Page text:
In Rome, they prepare this seasonal signature salad by tossing slivered chicory shoots with a pungent dressing. I was delighted to find puntarelle chicory at a neighbourhood supermarket and whizzed home to make my own, pronto. These elusive greens seem to appear in the shops for only a split second. (More info: A Puntarelle Project.)
1 bunch puntarelle chicory (2-3/4 lb/1.25 kg)
4 anchovy fillets
2 cloves garlic, pressed or minced
1/4 tsp (1 mL) granulated sugar
Chili flakes to taste
2 tbsp (30 mL) white wine vinegar
6 tbsp (90 mL) extra virgin olive oil
Kosher salt + freshly ground black pepper to taste
Cut slice off base of puntarelle chicory bunch to release long, leafy outer stalks. Strip off all outer stalks, slicing more off base if necessary, until you reach core of clustered, succulent shoots. Set aside stalks for other uses. Pull apart core into individual shoots, slicing off sections of woody base as needed to release shoots.
Fill large bowl with ice water. Using sharp knife and/or mandolin on julienne setting (or puntarelle slicer, if you have one), sliver each shoot and toss it into ice water. Soak 1 to 2 hours, until slivers are curly and crisp. Drain, rinse and drain again. Spread out on clean kitchen cloth or paper towels 1 hour, or until dry.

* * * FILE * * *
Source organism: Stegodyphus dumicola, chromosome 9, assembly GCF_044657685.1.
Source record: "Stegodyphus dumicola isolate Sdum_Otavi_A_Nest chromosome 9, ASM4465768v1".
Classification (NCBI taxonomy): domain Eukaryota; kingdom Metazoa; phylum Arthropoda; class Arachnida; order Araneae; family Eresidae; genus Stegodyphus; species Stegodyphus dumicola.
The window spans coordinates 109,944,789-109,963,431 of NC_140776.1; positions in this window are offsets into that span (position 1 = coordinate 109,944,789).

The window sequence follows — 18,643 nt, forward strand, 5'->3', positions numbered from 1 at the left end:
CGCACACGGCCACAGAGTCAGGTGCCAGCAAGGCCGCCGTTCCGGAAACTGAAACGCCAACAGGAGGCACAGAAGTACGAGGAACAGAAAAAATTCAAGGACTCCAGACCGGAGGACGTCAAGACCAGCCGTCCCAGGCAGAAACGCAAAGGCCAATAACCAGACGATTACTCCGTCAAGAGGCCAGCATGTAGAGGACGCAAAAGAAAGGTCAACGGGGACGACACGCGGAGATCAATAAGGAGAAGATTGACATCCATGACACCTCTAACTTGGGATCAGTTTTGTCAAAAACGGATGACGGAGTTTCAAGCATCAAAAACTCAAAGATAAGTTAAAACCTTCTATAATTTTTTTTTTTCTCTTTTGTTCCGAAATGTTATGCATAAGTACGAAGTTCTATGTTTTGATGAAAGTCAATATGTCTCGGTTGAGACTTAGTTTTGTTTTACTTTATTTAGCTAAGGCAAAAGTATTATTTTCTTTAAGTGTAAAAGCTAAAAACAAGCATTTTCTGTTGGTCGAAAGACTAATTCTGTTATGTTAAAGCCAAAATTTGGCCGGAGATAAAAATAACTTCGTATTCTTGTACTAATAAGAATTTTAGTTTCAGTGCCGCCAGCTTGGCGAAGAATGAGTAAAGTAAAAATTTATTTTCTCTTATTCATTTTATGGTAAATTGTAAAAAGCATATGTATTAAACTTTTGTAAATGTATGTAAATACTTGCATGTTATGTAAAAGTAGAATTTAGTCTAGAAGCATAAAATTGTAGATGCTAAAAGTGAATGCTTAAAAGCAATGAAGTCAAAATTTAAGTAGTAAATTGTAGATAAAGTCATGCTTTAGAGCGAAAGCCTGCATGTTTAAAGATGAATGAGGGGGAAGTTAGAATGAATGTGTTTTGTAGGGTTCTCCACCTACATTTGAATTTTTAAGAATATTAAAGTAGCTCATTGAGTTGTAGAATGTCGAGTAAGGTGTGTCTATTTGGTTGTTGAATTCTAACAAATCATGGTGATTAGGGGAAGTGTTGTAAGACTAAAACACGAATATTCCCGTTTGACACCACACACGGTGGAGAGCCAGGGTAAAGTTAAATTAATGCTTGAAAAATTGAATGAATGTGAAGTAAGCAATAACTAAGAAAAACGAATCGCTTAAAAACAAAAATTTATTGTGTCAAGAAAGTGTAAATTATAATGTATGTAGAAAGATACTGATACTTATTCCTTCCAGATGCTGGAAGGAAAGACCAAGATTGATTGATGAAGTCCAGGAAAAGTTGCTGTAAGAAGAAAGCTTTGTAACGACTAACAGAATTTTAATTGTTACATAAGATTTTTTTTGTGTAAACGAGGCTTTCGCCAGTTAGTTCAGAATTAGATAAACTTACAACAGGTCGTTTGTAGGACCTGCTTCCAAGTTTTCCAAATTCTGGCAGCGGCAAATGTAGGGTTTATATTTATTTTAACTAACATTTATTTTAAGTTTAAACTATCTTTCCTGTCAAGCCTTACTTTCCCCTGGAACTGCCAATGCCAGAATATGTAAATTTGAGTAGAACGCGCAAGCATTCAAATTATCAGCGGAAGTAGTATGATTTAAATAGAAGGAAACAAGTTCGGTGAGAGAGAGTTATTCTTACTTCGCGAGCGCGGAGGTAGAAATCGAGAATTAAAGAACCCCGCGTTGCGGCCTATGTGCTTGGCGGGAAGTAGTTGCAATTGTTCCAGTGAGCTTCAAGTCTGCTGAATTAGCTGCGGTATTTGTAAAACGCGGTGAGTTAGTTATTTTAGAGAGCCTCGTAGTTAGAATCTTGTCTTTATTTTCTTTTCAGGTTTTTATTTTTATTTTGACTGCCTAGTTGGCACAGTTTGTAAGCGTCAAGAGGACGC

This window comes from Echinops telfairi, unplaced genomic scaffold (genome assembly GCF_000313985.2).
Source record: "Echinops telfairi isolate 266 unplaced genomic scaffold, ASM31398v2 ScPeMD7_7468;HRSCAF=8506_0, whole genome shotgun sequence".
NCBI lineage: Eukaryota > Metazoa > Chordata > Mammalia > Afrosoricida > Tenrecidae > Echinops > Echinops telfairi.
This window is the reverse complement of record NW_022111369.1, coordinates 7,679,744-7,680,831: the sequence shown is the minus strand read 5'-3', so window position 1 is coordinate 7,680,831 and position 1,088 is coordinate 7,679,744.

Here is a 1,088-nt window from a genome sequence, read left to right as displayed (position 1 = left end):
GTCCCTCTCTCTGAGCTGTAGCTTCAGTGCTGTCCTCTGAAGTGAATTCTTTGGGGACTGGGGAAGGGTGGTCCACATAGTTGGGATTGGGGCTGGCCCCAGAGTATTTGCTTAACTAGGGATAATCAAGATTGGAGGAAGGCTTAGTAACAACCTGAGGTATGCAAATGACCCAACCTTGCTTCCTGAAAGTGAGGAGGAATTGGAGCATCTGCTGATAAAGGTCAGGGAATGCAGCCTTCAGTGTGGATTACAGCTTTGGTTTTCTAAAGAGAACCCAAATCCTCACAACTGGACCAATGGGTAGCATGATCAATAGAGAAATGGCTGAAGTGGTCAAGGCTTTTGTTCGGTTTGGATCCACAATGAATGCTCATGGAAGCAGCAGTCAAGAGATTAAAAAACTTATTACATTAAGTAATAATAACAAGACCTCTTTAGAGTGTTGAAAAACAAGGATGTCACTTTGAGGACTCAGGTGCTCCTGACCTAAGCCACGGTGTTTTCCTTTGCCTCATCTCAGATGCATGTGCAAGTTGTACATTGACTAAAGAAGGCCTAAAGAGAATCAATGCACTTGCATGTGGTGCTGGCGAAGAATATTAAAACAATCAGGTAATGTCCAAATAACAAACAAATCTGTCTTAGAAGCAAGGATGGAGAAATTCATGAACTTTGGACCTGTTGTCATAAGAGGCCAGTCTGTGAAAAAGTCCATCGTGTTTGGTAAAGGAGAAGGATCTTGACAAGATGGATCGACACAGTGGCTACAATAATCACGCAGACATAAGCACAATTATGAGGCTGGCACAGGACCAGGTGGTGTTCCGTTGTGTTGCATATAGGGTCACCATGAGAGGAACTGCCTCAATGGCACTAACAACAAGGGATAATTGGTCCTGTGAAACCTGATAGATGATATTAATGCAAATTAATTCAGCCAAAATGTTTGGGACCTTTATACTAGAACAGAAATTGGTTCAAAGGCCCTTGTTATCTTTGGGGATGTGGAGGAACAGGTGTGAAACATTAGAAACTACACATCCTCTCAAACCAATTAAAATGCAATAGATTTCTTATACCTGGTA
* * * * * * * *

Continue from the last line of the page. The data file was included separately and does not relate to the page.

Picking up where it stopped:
Meanwhile, using mortar and pestle, mash together anchovies, garlic, sugar and chili flakes. Whisk in vinegar, then oil. Add salt and pepper.
In serving bowl, toss puntarelle with dressing. Let sit 30 minutes, or until flavours meld. Adjust salt.
Makes 7 cups (1.75 L).
- My head of puntarelle chicory weighed 2-3/4 lb (1.25 kg). It yielded 1-1/4 lb (550 g) of trimmed, separated shoots and 9-3/4 cups (2.375 L) of loosely packed, slivered shoots.
Waste Not: The outer stalks stripped off the core are tender and delicious. Save and use them like dandelion greens.
Tool Time: In Italy, they actually sell puntarelle slicers. I make do with a knife and mandolin.
Kitchen Secrets: Soaking the puntarelle slivers makes them less bitter and more juicy, as well as curling them properly.
Oh No: Don’t try to make a smooth dressing – it should be rustic. If you don’t have a mortar and pestle, use a fork to mash and whisk together ingredients.
CREDIT: SUSAN SAMPSON
TESTED IN IMPERIAL